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How To Resolve Permission Denied Error On Ubuntu/Debian?

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  • Last Updated : 03 Jun, 2022
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Linux is a community of open-source Unix-like operating systems that are based on the Linux Kernel. Linux distributions are constructed in such a secured way that a user cannot make changes unless he/she has administration access. Users who are first time exploring Linux encounter the problem of Permission being Denied. In this article, we will learn how to fix them with the following methods.

  • Sudo command missing
  • Insufficient permissions to access the files
  • Change ownership of the file

Let’s explore all the methods one by one.

Method 1: Sudo command missing

Step 1: This is one of the very common mistakes that experienced Linux users also make and has nothing wrong with your system or files. The sudo command allows you to access the files, and folders, and change settings that are accessible to only a root user. For example, here we are installing a new application and the user who is installing should be a root user. 

First, we enter the command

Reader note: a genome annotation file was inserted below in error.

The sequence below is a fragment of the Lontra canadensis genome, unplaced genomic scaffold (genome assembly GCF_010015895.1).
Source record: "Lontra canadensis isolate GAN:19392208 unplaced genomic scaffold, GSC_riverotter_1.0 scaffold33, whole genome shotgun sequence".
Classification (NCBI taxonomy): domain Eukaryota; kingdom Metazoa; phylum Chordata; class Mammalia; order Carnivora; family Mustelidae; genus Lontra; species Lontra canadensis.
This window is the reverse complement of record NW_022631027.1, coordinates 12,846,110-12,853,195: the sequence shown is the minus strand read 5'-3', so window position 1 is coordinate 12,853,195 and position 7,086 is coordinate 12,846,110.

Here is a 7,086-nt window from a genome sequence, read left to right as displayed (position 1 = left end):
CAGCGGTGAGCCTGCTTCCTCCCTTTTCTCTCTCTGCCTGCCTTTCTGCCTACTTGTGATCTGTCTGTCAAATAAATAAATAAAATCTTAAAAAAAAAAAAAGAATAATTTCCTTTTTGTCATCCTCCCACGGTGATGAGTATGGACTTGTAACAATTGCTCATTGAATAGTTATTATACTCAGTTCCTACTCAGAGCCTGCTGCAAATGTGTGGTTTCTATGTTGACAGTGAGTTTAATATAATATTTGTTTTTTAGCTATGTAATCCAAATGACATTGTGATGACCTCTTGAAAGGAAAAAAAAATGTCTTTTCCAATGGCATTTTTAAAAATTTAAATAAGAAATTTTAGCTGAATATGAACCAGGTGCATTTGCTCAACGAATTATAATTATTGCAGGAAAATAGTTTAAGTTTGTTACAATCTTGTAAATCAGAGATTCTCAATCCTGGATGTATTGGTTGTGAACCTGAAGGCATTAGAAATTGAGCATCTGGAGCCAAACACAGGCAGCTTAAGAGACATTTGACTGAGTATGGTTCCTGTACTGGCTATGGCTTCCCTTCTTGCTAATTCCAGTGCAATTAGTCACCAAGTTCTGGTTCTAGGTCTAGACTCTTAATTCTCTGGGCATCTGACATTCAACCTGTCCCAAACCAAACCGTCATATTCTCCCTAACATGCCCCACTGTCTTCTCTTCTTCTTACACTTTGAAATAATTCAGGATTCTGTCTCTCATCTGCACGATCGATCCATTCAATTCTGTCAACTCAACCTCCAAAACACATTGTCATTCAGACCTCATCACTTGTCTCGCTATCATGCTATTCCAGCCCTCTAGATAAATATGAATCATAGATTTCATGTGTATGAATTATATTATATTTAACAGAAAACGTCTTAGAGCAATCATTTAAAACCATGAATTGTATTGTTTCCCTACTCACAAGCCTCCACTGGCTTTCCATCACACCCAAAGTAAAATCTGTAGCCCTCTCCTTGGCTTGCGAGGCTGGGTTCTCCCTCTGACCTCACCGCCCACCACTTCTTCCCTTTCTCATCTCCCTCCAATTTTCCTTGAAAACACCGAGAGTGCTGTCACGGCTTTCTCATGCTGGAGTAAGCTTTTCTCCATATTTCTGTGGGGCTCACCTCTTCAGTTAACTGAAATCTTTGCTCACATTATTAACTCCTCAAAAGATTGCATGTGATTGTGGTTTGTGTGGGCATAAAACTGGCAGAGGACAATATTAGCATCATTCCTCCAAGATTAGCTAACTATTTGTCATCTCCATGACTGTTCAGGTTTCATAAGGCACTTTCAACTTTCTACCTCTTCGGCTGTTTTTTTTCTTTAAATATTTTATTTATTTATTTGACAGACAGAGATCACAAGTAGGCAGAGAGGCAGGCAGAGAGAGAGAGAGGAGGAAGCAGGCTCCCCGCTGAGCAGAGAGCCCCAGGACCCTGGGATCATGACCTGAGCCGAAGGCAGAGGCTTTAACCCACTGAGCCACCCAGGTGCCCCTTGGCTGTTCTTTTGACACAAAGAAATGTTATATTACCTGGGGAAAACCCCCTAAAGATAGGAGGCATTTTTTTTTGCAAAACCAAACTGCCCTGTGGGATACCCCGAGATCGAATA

apt-get install neofetch

And we get the following error.

 

Step 2: Now add the sudo command, after entering the following command, you are required to enter the password.

sudo apt-get install neofetch

The output is as follows:

 

Method 2: Insufficient permissions to access the files

Step 1: Some files don’t have the required permission for accessing. In the following example, we want to read a file but we don’t have sufficient permissions.

$ cat geeks.txt

The output is 

 

Step 2: Now we will change the access permission using the chmod command. The +rwx adds the read-write access.

$ chmod +rwx geeks.txt
$ cat geeks.txt

The output is as follows

 

The chmod has the following commands:

  • r: It means the read permission.
  • w: It means write permissions
  • x: It means execution permissions.
  • +: It provides permission. 
  • : It removes the permission. 

Method 3: Change ownership of the file

This also gives a Permission Denied error to a user in a mixed system when the user doesn’t have the access to a particular file. We can add users using the chown command.

Step 1: First, check the users who have access using the following command.

ls -l

Only a single user and a single group have access to read, write and execute as can be seen in the output.

 

Step 2; Now add the user geeks using the following command.

sudo chown geeks geeks.txt

Now check the owners of the file. The output is as follows:

 

So the user geeks now has the access to the text file.

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